Last but not least, the stutterers have the serious social phobia. They fear to interact with other people. Every time when they try to interact with other people, they remember the last failure in social activities. Once they memorize the bad or awkward experiences, they start to stutter and have more serious fear of talking with others. They may have difficulty in making friends and having success in their employment. According to the researcher David M. Clark, the stutterers may give themselves extremely high standards of social performance; they may ask themselves, “I must not show any signs of weakness”, “I must always sound intelligent and fluent”, “I should only speak when other people pause”, “I should always have something interesting to say” (A Cognitive Perspective on Social Phobia, 2001). Lots of them might be the perfectionists in all aspects. additionally, the stutterers may think that they are different from others, they are odd or strange, they are boring, and they may think of themselves as invaluable. Everyone is going to hate or ignore them. They have too many negative thoughts in their minds because of their stutter.
Furthermore, the stutterers may face bullying and teasing situations in school or in the work environments. Some people think that the stutterers are stupid or useless because they don’t really understand stutter and make wrong judgments casually. The stutterers need to accept others’ insight every day. In sum, the stutterers don’t like to attend any social activities or meeting, and they try to avoid any situation that requires speaking. They lock themselves in their dark atriums. All in all, the stutterers can experience something very difficult, such as mental health problems, physical health concerns, and the disability of interacting with other people. The stutterers really need other people's understanding and help. There are some methods that can help someone who is suffering in the stutter, including read a book or newspapers out loud, lay down tension, and practice speaking in front of a mirror every day. If you are a stutterer, or someone you know is suffering with the stutter, you can apply those ways or tell someone who may need to know this information so they can get free from stuttering. Ivan Das, a brave stuttering man said, “Stuttering can’t stop you from speaking your heart out, only your inappropriate mindset” (The Stuttering Foundation, 2018). If people can be the friend with stuttering, and they accept and embrace it. They can truly get free from stuttering. The most important thing is having a positive attitude. Everything has a good aspect. We all don’t need to face the challenges alone.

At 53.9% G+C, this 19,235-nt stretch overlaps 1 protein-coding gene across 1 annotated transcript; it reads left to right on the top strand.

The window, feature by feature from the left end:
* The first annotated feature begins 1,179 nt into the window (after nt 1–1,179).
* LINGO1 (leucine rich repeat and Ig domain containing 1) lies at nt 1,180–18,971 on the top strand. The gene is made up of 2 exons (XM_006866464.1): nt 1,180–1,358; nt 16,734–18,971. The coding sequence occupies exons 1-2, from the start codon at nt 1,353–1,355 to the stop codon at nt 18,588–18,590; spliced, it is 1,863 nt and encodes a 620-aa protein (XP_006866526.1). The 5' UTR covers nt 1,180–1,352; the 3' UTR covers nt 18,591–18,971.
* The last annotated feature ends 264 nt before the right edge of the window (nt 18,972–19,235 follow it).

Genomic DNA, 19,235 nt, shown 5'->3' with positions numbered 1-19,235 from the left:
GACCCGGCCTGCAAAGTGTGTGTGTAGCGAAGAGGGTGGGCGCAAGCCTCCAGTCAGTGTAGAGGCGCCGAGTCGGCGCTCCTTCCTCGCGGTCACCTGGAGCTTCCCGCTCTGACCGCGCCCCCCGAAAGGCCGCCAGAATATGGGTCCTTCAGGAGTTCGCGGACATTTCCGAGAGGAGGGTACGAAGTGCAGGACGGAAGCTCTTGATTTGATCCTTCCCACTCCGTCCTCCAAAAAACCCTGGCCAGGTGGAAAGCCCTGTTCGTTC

Exercise 1: Analyze an Essay
Use questions like these to evaluate the example essay
- Does the introduction provide the general information a reader needs in order to understand the topic?
- Does the introduction end with an effective thesis? Does it match the style of the essay?
- Do each of the body paragraphs begin with an effective topic sentence?
- Are the body paragraphs sequenced in a logical order?
- Look at each body paragraph. Do the supporting sentences support the topic sentence?
- Look at each body paragraph. Are the supporting sentences sequenced in a logical order?
- Look at each body paragraph. Is there enough development? Are there more details or examples that would help the reader?
- Look at each body paragraph. Does the concluding sentence close the paragraph logically?
- Does the conclusion paragraph start by restating the thesis?
- Does the conclusion paragraph have a suggestion, prediction, or opinion at the end?